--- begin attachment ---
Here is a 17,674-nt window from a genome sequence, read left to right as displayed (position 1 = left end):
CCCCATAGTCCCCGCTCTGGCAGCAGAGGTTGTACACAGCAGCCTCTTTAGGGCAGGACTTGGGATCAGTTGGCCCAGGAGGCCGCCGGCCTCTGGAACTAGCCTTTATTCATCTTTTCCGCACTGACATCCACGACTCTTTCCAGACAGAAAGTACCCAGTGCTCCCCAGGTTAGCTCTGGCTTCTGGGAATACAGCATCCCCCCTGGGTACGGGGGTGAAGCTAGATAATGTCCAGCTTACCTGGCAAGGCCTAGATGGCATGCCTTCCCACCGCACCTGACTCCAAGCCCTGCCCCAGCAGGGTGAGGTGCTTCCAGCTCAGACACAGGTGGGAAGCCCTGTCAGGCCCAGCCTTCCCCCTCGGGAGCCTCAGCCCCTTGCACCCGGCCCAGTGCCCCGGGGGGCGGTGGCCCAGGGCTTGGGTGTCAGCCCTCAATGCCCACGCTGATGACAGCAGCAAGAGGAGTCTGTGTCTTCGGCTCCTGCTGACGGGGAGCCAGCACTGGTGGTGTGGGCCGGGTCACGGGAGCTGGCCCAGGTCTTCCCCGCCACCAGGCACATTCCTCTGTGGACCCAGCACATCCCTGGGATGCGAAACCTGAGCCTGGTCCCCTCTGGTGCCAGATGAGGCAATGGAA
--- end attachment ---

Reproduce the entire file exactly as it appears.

Here is a 17,674-nt window from a genome sequence, read left to right as displayed (position 1 = left end):
CCCCATAGTCCCCGCTCTGGCAGCAGAGGTTGTACACAGCAGCCTCTTTAGGGCAGGACTTGGGATCAGTTGGCCCAGGAGGCCGCCGGCCTCTGGAACTAGCCTTTATTCATCTTTTCCGCACTGACATCCACGACTCTTTCCAGACAGAAAGTACCCAGTGCTCCCCAGGTTAGCTCTGGCTTCTGGGAATACAGCATCCCCCCTGGGTACGGGGGTGAAGCTAGATAATGTCCAGCTTACCTGGCAAGGCCTAGATGGCATGCCTTCCCACCGCACCTGACTCCAAGCCCTGCCCCAGCAGGGTGAGGTGCTTCCAGCTCAGACACAGGTGGGAAGCCCTGTCAGGCCCAGCCTTCCCCCTCGGGAGCCTCAGCCCCTTGCACCCGGCCCAGTGCCCCGGGGGGCGGTGGCCCAGGGCTTGGGTGTCAGCCCTCAATGCCCACGCTGATGACAGCAGCAAGAGGAGTCTGTGTCTTCGGCTCCTGCTGACGGGGAGCCAGCACTGGTGGTGTGGGCCGGGTCACGGGAGCTGGCCCAGGTCTTCCCCGCCACCAGGCACATTCCTCTGTGGACCCAGCACATCCCTGGGATGCGAAACCTGAGCCTGGTCCCCTCTGGTGCCAGATGAGGCAATGGAA